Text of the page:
Who’s Helping The World’s Poor? Coal Companies Or Climate Activists?

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Susan Melkisethian

More than 300,000 people marched through the streets of Manhattan on Sunday to raise awareness about climate change.

A common theme runs through of much of the reporting on this weekend’s People’s Climate March in New York City and it can be summed up as this: the 300,000-some people who crowded the streets of Manhattan on Sunday were so diverse!

Why is that a newsworthy observation? Probably because environmentalism and climate change have historically been seen largely as causes for rich white people without more pressing concerns. But at Sunday’s protest, indigenous groups marched alongside Hurricane Sandy survivors who marched alongside women’s environmental groups from Uganda. Their common rallying cry was that climate change is not just an environmental issue – it’s an issue of social justice. In recent years everyone from the World Bank and the Intergovernmental Panel on Climate Change to the financial services company Standard and Poor’s have issued reports saying climate change will disproportionately impact poor people. The activists takeaway from that is this: if we choose not to combat climate change by cutting back on fossil fuel consumption, then we’re committing a massive social injustice.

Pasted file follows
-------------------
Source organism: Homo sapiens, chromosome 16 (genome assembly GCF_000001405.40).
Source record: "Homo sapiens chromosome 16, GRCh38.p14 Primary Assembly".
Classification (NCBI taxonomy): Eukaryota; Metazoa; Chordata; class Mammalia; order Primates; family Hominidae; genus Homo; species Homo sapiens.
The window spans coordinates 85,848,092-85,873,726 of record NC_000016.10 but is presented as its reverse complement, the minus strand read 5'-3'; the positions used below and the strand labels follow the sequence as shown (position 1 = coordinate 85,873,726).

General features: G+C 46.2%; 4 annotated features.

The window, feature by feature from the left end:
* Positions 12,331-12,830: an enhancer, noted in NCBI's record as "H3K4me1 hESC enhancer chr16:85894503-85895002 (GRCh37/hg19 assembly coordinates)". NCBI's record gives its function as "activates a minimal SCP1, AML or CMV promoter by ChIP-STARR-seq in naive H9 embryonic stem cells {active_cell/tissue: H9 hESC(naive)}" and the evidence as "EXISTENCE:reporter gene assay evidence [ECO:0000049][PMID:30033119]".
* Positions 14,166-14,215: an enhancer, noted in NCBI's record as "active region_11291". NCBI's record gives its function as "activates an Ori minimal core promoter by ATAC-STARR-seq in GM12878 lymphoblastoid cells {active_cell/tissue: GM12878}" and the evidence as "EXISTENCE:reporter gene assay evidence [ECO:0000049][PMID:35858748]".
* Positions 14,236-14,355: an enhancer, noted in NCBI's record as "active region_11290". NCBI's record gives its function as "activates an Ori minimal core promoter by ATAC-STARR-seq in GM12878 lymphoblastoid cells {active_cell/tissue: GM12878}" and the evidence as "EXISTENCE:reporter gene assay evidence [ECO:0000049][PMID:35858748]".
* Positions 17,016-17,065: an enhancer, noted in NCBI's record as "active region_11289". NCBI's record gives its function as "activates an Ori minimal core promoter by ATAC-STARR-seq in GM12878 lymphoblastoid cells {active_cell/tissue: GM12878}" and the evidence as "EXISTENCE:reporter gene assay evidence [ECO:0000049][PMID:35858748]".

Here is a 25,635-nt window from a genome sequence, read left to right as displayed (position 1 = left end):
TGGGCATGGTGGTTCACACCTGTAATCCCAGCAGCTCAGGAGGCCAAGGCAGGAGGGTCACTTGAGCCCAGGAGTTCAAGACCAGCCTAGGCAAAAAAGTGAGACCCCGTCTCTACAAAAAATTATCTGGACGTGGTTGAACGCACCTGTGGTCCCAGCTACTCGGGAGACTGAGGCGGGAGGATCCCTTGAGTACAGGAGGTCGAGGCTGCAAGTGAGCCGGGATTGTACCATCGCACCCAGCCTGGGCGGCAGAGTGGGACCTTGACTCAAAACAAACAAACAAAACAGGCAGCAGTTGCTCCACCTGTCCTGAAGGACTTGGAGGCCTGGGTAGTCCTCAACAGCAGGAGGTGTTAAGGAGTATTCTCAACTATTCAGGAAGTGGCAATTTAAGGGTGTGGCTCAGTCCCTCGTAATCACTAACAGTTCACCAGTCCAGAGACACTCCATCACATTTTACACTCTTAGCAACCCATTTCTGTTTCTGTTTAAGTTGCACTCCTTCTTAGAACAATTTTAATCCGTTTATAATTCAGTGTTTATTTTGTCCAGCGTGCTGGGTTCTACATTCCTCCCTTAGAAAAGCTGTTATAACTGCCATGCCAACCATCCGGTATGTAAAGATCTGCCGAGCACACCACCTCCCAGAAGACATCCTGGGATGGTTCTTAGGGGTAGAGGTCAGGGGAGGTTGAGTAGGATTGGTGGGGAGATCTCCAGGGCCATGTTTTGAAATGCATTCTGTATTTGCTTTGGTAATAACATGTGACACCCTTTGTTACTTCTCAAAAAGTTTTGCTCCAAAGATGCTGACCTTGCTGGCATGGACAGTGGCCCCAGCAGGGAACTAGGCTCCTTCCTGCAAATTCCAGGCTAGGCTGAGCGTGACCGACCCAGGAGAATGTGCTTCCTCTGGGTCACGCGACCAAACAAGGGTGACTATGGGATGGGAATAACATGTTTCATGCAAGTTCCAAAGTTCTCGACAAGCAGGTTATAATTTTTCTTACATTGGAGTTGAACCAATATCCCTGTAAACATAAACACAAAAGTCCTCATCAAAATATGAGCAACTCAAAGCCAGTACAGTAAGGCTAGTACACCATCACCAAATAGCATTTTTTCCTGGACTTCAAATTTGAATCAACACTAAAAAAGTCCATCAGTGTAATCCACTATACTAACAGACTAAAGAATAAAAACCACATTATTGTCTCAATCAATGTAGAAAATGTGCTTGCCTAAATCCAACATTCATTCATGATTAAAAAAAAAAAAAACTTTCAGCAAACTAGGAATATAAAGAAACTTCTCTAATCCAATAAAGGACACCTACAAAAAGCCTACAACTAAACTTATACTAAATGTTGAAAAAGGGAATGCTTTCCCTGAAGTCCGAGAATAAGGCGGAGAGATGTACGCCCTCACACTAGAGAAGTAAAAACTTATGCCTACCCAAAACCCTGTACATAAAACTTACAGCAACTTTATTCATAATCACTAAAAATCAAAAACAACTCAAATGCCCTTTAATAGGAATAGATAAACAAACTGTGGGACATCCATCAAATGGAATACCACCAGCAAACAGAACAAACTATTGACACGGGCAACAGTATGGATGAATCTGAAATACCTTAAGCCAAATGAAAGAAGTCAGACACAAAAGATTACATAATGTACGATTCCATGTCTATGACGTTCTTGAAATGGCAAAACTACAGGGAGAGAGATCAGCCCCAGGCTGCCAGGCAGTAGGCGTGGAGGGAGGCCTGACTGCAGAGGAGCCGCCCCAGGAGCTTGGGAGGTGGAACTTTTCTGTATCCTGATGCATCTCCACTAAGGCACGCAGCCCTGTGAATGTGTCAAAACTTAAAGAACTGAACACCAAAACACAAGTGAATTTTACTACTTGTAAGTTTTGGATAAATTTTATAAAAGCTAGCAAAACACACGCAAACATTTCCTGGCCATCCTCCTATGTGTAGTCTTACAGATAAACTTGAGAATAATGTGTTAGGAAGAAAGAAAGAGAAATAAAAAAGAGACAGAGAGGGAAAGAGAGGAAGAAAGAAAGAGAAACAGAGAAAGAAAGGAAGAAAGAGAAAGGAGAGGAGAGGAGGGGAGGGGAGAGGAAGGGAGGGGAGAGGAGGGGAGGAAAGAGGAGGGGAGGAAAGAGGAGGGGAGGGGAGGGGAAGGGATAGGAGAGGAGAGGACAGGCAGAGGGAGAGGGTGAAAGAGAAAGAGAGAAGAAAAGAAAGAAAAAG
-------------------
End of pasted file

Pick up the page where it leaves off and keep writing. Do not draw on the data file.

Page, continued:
Contrast that to the competing narrative from coal companies. In February, Peabody Coal, one of the world’s largest coal companies, launched a public relations campaign called “Advanced Energy for Life.” Their argument is that coal is the cheapest, most efficient fuel for lifting people out of poverty, and that to deny poor people the right to burn coal is to deny them the right to prosper. The campaign’s website features posts with headlines like “The World is Counting on Coal to Power Growing Needs” and “Power Africa Through Coal.”

Historically, it’s pretty clear the coal companies’ argument is a strong one. Coal fueled the industrial revolution, in the process raising the quality of life for millions of people. But if Sunday’s showing was any indication, the argument that climate change is a social justice issue appears to be gaining traction, and the industry line, that coal lifts people out of poverty, may no longer be good enough.